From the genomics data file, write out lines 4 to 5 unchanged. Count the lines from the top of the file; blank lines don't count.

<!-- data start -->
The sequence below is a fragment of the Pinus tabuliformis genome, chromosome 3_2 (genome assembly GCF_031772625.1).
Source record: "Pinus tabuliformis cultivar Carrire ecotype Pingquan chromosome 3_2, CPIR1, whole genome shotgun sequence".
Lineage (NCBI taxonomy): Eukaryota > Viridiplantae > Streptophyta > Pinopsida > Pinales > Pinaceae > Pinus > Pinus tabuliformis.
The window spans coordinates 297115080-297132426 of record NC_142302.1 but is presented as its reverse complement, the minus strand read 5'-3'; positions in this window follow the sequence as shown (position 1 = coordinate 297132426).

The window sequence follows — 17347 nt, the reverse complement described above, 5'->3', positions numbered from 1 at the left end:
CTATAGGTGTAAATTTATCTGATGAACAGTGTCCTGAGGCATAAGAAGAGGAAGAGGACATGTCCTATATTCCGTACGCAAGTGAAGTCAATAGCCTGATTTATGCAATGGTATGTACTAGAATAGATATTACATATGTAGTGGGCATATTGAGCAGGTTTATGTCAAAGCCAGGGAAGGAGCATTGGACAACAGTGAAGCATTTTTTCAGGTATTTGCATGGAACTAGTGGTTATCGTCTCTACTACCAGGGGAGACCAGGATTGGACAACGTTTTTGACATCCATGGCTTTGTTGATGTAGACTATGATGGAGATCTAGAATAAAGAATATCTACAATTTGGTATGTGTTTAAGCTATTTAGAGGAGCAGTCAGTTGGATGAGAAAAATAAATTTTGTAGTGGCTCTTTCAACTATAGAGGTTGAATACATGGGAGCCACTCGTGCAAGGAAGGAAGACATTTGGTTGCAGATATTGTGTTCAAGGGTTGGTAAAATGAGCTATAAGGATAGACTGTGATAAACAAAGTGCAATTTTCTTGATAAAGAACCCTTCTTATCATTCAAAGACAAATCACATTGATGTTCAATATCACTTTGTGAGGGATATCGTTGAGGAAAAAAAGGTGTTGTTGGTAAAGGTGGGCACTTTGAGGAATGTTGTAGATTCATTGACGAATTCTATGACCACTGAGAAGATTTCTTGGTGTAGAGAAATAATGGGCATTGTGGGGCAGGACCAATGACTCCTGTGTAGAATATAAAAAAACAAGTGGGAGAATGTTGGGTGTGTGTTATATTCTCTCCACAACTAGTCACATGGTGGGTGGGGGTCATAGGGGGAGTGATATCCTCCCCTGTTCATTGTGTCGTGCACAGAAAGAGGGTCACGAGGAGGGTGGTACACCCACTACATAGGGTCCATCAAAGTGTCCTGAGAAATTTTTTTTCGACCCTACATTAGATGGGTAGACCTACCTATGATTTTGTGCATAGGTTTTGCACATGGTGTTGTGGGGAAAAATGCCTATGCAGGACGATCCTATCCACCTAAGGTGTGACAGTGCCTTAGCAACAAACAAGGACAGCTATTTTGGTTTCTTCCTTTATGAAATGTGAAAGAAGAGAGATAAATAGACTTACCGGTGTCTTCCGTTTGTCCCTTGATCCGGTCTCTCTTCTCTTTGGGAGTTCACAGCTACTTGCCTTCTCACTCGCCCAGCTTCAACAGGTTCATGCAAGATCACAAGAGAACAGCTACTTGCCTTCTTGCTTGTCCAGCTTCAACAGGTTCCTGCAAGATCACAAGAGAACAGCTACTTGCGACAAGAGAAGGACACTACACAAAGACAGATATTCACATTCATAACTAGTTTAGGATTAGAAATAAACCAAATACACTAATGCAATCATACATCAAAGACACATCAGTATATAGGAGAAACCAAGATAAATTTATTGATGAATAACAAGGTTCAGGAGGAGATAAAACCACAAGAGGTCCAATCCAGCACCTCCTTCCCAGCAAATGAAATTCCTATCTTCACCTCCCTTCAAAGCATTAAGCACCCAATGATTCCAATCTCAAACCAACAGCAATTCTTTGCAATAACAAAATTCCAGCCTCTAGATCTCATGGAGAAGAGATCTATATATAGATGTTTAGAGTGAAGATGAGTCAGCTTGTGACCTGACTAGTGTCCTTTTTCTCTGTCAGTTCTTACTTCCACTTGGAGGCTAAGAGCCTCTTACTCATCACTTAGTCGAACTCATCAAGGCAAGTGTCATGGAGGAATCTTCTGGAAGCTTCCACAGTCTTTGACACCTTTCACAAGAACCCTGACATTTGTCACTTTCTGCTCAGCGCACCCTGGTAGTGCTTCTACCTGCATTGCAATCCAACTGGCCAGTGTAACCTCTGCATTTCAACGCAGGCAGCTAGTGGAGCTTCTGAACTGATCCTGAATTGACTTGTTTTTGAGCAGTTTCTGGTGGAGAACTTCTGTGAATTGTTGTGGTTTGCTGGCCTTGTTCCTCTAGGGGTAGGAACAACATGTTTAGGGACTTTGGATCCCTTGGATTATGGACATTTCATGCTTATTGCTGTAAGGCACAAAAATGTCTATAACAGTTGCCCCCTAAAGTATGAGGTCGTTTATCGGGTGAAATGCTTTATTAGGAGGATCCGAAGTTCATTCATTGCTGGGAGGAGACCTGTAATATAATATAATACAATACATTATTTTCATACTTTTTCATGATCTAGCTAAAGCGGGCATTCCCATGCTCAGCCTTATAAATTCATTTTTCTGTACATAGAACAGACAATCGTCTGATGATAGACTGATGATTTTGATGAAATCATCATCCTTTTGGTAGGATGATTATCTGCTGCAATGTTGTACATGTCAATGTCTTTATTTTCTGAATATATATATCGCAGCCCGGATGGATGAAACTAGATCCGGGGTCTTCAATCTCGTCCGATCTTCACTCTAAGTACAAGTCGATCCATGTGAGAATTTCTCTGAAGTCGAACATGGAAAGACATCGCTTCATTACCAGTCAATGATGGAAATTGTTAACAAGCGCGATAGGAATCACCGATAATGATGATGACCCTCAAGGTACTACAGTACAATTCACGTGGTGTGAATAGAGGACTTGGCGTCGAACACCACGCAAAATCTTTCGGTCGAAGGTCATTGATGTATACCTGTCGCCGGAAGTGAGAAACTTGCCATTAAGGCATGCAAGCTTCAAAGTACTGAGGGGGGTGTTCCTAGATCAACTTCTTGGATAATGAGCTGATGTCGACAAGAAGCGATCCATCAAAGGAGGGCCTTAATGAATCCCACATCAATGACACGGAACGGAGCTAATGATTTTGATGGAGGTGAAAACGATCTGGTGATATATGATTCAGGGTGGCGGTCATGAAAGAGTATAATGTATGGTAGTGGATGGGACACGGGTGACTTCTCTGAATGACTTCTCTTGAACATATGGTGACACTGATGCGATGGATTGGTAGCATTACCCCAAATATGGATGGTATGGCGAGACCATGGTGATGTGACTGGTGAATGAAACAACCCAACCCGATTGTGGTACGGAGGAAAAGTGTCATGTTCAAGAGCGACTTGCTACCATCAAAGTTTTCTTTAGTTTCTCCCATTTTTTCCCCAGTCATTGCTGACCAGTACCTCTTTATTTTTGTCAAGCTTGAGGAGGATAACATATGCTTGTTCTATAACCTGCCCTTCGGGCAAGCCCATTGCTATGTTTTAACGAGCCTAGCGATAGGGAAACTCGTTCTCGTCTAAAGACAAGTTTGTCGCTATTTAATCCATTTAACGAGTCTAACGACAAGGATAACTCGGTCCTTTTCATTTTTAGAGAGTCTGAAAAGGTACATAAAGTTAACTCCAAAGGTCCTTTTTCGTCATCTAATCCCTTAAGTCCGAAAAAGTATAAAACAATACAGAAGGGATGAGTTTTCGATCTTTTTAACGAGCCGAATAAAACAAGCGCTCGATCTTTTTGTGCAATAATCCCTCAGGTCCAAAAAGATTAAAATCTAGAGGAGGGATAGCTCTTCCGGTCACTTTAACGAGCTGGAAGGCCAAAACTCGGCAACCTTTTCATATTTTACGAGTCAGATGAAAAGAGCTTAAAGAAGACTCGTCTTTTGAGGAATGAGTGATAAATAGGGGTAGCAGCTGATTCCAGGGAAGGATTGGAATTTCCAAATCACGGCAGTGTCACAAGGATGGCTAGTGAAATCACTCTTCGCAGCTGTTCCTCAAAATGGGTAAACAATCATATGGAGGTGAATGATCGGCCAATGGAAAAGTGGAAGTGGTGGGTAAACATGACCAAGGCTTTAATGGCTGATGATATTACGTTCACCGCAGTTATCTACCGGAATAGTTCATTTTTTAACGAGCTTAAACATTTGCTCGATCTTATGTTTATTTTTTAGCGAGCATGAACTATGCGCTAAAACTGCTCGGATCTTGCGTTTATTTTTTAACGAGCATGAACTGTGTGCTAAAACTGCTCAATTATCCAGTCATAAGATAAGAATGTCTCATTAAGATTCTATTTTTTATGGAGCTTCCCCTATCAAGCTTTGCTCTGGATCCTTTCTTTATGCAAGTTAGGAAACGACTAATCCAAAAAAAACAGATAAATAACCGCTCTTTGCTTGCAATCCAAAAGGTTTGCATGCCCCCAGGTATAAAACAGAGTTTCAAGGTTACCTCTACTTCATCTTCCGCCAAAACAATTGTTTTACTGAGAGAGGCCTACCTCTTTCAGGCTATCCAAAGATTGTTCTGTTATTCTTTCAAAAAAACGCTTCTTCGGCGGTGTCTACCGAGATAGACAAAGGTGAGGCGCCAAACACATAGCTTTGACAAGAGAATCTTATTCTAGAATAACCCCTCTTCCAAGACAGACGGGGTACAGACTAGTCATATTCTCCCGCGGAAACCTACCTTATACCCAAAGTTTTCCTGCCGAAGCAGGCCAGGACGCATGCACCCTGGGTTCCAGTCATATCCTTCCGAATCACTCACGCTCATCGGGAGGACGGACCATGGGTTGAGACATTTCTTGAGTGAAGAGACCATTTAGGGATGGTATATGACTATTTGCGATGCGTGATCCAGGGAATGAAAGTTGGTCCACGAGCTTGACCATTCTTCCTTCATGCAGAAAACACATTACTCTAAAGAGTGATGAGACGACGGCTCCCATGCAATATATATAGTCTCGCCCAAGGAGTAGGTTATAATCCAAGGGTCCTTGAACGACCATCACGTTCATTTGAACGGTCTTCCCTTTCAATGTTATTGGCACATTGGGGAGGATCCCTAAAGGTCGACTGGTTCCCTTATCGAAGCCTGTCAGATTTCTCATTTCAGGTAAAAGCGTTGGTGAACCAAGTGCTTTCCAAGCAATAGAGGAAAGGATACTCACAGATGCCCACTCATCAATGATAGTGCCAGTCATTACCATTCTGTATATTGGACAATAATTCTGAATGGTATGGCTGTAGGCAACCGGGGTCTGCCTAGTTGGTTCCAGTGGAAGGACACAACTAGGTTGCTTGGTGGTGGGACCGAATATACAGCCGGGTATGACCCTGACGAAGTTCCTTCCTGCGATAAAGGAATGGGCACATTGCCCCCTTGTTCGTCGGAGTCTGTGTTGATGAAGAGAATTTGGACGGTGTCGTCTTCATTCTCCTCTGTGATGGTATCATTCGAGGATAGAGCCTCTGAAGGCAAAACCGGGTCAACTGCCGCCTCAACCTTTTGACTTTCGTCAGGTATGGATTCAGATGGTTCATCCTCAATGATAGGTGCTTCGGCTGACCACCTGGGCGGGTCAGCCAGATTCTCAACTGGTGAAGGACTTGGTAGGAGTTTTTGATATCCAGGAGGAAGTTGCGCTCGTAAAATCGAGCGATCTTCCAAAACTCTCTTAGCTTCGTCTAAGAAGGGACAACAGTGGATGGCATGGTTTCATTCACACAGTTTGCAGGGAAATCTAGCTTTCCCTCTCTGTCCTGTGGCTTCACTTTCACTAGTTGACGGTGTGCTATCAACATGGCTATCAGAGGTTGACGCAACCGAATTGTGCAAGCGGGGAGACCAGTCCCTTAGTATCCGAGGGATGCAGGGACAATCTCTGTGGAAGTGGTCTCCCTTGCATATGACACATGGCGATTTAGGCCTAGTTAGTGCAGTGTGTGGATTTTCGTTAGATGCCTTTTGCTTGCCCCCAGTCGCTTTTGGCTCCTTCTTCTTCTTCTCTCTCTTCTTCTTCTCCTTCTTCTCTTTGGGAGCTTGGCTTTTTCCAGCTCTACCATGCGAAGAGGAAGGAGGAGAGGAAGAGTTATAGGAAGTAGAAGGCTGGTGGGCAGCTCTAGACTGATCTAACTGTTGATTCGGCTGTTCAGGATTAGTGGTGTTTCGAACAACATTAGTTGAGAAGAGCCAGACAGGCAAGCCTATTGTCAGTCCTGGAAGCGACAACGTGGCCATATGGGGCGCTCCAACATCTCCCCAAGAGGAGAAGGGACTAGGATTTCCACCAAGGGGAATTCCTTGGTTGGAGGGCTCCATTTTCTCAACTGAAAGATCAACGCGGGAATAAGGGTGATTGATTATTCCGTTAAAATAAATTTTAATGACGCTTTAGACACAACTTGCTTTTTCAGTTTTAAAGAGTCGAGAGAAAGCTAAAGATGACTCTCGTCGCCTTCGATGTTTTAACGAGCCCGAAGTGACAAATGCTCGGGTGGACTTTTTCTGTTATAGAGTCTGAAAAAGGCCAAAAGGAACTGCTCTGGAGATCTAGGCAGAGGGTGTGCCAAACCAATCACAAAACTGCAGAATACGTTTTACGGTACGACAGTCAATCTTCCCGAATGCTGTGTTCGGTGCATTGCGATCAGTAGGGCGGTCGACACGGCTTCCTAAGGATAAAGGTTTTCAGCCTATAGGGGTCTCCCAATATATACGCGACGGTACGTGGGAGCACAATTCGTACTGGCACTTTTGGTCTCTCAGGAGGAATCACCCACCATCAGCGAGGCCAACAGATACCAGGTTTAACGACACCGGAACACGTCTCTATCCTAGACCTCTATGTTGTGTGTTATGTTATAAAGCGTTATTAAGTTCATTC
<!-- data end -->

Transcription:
The window spans coordinates 297115080-297132426 of record NC_142302.1 but is presented as its reverse complement, the minus strand read 5'-3'; positions in this window follow the sequence as shown (position 1 = coordinate 297132426).

The window sequence follows — 17347 nt, the reverse complement described above, 5'->3', positions numbered from 1 at the left end: